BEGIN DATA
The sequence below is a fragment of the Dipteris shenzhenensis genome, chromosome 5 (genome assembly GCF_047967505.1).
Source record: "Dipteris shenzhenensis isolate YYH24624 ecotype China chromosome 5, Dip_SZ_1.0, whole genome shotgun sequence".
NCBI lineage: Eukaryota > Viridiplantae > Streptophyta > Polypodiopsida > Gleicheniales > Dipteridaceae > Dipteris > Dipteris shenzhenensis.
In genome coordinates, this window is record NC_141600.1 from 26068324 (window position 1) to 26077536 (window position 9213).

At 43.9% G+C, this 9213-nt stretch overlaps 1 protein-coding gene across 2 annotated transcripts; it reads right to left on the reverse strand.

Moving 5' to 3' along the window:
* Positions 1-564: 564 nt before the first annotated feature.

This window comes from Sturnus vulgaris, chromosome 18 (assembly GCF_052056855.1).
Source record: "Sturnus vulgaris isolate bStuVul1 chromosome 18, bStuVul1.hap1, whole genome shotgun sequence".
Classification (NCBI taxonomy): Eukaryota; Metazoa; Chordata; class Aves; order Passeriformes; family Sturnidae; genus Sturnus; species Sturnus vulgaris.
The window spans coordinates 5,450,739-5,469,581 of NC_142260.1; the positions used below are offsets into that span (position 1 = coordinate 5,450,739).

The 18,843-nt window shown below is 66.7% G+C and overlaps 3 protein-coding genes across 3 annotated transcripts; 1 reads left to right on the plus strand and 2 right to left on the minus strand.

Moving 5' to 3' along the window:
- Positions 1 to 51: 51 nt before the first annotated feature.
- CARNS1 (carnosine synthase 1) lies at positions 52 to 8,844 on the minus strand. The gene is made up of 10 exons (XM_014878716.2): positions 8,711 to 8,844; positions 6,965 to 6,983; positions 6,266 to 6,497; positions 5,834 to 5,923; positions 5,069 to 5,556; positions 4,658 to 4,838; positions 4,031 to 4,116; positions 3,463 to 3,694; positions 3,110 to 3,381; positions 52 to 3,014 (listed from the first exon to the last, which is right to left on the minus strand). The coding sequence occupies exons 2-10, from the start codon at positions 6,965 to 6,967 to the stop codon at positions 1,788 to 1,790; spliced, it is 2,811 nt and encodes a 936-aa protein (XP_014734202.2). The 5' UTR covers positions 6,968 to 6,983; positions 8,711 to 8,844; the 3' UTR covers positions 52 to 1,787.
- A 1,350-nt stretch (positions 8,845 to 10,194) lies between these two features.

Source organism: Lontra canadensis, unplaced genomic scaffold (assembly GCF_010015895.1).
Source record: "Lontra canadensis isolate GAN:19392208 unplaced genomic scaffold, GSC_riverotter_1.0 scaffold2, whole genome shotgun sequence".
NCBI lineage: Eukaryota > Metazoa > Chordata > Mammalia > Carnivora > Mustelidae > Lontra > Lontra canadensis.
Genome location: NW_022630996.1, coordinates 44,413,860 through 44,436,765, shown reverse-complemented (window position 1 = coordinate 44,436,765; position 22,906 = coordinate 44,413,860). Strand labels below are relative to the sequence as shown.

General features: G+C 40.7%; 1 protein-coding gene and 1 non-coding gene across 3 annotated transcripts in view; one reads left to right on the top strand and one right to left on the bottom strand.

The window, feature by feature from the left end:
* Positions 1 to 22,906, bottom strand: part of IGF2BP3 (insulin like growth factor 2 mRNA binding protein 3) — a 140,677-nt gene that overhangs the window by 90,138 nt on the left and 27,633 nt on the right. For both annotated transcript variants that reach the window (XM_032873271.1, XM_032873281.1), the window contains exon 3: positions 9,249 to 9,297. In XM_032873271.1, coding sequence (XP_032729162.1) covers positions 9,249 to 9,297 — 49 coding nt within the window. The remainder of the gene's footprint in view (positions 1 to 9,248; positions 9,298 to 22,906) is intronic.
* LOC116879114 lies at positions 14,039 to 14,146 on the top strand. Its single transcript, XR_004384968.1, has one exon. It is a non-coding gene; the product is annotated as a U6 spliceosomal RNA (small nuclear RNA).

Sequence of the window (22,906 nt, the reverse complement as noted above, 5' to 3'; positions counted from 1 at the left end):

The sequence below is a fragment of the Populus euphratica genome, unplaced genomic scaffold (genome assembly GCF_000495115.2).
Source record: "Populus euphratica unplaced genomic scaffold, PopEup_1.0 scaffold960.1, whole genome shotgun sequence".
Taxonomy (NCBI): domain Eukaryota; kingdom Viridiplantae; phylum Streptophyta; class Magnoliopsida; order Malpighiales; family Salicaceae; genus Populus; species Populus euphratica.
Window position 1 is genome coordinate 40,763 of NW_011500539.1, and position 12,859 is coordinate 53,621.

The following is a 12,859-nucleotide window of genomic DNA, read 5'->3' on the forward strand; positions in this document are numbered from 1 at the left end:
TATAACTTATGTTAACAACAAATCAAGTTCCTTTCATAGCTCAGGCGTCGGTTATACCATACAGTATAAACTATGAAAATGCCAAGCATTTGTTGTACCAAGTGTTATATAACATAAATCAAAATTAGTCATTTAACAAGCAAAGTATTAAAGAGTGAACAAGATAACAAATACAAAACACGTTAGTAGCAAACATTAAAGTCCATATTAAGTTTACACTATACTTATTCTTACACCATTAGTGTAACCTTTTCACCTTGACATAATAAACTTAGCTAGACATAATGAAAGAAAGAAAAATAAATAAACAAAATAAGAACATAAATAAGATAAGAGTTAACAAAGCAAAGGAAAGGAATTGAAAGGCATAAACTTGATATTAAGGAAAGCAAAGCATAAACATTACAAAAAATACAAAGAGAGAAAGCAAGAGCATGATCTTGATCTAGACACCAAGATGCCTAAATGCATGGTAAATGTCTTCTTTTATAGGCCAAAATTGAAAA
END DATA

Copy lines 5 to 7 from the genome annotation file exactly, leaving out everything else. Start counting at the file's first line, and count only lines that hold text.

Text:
At 43.9% G+C, this 9213-nt stretch overlaps 1 protein-coding gene across 2 annotated transcripts; it reads right to left on the reverse strand.

Moving 5' to 3' along the window:
* Positions 1-564: 564 nt before the first annotated feature.